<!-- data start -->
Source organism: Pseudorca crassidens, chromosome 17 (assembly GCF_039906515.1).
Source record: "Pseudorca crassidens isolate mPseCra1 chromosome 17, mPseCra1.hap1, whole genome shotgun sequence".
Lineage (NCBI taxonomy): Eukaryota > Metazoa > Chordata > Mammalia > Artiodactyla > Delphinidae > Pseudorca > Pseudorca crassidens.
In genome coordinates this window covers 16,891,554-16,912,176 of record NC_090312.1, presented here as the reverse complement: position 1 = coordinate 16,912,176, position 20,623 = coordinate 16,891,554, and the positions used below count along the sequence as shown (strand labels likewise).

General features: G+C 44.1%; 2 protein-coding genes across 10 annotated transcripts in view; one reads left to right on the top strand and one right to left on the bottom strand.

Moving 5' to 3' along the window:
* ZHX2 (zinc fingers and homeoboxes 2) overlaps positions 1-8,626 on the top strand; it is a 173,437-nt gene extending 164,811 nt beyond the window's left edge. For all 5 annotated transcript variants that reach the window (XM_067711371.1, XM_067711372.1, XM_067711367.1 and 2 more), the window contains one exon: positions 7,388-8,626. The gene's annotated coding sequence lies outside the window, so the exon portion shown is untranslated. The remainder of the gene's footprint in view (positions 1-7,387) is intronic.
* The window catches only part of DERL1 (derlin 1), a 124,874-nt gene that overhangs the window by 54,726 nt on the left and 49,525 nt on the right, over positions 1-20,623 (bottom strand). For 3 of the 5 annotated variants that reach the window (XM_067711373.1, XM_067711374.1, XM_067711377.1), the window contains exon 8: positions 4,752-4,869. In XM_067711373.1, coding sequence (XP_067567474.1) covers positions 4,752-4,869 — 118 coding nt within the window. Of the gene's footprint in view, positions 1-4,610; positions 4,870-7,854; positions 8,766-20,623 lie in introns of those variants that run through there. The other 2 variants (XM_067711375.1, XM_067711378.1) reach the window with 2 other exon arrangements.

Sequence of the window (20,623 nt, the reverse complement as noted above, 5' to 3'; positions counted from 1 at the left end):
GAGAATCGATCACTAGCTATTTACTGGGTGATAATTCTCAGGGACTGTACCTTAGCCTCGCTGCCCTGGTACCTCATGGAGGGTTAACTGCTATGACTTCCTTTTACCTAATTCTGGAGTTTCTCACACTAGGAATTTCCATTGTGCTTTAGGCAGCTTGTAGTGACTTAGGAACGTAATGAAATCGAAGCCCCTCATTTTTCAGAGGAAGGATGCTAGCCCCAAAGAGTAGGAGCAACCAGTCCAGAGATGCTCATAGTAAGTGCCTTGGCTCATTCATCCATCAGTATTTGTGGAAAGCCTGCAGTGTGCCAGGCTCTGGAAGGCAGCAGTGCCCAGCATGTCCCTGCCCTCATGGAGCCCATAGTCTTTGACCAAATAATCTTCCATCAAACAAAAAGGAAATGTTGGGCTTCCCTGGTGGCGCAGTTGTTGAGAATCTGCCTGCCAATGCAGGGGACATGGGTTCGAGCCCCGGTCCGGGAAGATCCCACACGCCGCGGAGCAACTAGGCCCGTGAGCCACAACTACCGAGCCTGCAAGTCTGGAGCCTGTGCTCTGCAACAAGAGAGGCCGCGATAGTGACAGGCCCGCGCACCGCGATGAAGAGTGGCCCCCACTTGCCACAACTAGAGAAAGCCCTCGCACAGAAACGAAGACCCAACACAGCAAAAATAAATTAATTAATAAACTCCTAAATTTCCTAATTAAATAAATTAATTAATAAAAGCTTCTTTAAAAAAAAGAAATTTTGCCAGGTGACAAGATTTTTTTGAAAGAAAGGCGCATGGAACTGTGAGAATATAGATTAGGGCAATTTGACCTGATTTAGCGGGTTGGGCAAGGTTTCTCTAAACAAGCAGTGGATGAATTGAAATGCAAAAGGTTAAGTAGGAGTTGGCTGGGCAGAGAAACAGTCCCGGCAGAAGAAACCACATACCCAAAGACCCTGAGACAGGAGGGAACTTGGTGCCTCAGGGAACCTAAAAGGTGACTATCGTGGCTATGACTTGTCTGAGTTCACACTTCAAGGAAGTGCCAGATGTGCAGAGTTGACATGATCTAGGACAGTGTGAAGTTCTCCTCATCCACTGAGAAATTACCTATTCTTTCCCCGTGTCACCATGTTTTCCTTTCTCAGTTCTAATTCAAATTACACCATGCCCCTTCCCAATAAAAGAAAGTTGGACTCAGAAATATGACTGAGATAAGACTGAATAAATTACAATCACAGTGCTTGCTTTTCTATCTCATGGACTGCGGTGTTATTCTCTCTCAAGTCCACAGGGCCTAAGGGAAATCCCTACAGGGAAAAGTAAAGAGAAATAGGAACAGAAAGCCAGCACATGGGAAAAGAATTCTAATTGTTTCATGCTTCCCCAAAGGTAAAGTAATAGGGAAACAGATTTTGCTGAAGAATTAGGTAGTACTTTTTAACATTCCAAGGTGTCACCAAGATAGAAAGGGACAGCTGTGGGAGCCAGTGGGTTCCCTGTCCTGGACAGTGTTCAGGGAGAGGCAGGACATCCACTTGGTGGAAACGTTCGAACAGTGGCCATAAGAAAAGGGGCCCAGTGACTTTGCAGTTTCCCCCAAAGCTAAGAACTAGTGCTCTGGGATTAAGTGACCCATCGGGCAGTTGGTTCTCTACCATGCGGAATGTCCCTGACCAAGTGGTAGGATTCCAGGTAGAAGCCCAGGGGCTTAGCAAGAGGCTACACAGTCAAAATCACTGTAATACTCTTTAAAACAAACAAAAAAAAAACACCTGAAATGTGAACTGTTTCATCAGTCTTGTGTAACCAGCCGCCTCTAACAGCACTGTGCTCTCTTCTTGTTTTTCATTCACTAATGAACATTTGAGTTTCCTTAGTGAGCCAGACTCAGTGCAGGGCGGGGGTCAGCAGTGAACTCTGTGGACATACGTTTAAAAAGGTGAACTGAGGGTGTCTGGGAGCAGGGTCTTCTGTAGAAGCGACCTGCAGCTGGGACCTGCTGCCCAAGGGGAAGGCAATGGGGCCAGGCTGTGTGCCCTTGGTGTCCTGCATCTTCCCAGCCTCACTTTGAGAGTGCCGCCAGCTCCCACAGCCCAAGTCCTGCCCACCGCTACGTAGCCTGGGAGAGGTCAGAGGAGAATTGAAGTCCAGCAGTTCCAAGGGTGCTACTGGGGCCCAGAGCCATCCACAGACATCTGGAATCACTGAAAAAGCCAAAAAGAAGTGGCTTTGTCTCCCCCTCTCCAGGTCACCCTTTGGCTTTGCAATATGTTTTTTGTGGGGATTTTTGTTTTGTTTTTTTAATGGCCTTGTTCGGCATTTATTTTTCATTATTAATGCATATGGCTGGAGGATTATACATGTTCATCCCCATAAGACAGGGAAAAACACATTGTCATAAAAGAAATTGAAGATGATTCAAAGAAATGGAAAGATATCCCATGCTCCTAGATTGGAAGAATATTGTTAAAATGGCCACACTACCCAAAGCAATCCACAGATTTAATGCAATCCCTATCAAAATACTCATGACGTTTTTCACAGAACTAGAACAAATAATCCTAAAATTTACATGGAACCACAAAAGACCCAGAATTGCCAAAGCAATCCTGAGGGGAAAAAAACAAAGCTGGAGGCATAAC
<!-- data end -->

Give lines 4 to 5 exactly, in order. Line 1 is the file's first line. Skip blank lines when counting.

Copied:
In genome coordinates this window covers 16,891,554-16,912,176 of record NC_090312.1, presented here as the reverse complement: position 1 = coordinate 16,912,176, position 20,623 = coordinate 16,891,554, and the positions used below count along the sequence as shown (strand labels likewise).

General features: G+C 44.1%; 2 protein-coding genes across 10 annotated transcripts in view; one reads left to right on the top strand and one right to left on the bottom strand.